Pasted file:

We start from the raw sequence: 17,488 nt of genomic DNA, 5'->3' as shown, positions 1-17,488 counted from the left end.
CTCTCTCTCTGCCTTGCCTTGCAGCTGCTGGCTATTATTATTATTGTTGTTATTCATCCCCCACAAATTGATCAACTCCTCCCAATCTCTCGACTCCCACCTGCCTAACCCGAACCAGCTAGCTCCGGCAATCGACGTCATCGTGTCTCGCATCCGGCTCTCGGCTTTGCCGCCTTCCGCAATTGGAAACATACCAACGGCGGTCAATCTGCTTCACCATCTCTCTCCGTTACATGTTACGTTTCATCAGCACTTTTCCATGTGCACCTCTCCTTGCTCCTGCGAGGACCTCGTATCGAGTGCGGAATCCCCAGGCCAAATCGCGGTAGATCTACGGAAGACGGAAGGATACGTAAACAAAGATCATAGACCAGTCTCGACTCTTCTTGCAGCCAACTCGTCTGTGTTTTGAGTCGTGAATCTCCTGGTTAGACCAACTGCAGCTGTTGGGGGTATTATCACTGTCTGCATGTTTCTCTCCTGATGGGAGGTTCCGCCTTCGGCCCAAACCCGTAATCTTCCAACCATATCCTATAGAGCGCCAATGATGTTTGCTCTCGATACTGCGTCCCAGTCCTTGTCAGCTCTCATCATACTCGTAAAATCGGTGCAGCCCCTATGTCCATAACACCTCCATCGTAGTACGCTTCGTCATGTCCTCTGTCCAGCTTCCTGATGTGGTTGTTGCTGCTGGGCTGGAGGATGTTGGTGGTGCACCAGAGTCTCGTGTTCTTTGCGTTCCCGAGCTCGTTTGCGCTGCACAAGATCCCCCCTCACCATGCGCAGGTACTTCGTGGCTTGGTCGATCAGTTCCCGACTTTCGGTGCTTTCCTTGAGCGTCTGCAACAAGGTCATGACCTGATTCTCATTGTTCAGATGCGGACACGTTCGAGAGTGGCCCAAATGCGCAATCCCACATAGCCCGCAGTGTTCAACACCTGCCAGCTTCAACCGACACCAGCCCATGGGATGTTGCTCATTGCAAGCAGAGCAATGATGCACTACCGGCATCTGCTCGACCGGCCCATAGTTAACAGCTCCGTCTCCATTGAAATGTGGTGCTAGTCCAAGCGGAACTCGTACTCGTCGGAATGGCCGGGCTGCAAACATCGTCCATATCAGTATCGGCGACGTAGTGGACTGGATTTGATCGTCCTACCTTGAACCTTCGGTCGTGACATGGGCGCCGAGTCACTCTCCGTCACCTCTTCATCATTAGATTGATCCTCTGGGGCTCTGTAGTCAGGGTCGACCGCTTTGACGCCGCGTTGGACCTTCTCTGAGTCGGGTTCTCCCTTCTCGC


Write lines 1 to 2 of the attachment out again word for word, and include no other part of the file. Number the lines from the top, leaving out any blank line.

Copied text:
We start from the raw sequence: 17,488 nt of genomic DNA, 5'->3' as shown, positions 1-17,488 counted from the left end.
CTCTCTCTCTGCCTTGCCTTGCAGCTGCTGGCTATTATTATTATTGTTGTTATTCATCCCCCACAAATTGATCAACTCCTCCCAATCTCTCGACTCCCACCTGCCTAACCCGAACCAGCTAGCTCCGGCAATCGACGTCATCGTGTCTCGCATCCGGCTCTCGGCTTTGCCGCCTTCCGCAATTGGAAACATACCAACGGCGGTCAATCTGCTTCACCATCTCTCTCCGTTACATGTTACGTTTCATCAGCACTTTTCCATGTGCACCTCTCCTTGCTCCTGCGAGGACCTCGTATCGAGTGCGGAATCCCCAGGCCAAATCGCGGTAGATCTACGGAAGACGGAAGGATACGTAAACAAAGATCATAGACCAGTCTCGACTCTTCTTGCAGCCAACTCGTCTGTGTTTTGAGTCGTGAATCTCCTGGTTAGACCAACTGCAGCTGTTGGGGGTATTATCACTGTCTGCATGTTTCTCTCCTGATGGGAGGTTCCGCCTTCGGCCCAAACCCGTAATCTTCCAACCATATCCTATAGAGCGCCAATGATGTTTGCTCTCGATACTGCGTCCCAGTCCTTGTCAGCTCTCATCATACTCGTAAAATCGGTGCAGCCCCTATGTCCATAACACCTCCATCGTAGTACGCTTCGTCATGTCCTCTGTCCAGCTTCCTGATGTGGTTGTTGCTGCTGGGCTGGAGGATGTTGGTGGTGCACCAGAGTCTCGTGTTCTTTGCGTTCCCGAGCTCGTTTGCGCTGCACAAGATCCCCCCTCACCATGCGCAGGTACTTCGTGGCTTGGTCGATCAGTTCCCGACTTTCGGTGCTTTCCTTGAGCGTCTGCAACAAGGTCATGACCTGATTCTCATTGTTCAGATGCGGACACGTTCGAGAGTGGCCCAAATGCGCAATCCCACATAGCCCGCAGTGTTCAACACCTGCCAGCTTCAACCGACACCAGCCCATGGGATGTTGCTCATTGCAAGCAGAGCAATGATGCACTACCGGCATCTGCTCGACCGGCCCATAGTTAACAGCTCCGTCTCCATTGAAATGTGGTGCTAGTCCAAGCGGAACTCGTACTCGTCGGAATGGCCGGGCTGCAAACATCGTCCATATCAGTATCGGCGACGTAGTGGACTGGATTTGATCGTCCTACCTTGAACCTTCGGTCGTGACATGGGCGCCGAGTCACTCTCCGTCACCTCTTCATCATTAGATTGATCCTCTGGGGCTCTGTAGTCAGGGTCGACCGCTTTGACGCCGCGTTGGACCTTCTCTGAGTCGGGTTCTCCCTTCTCGC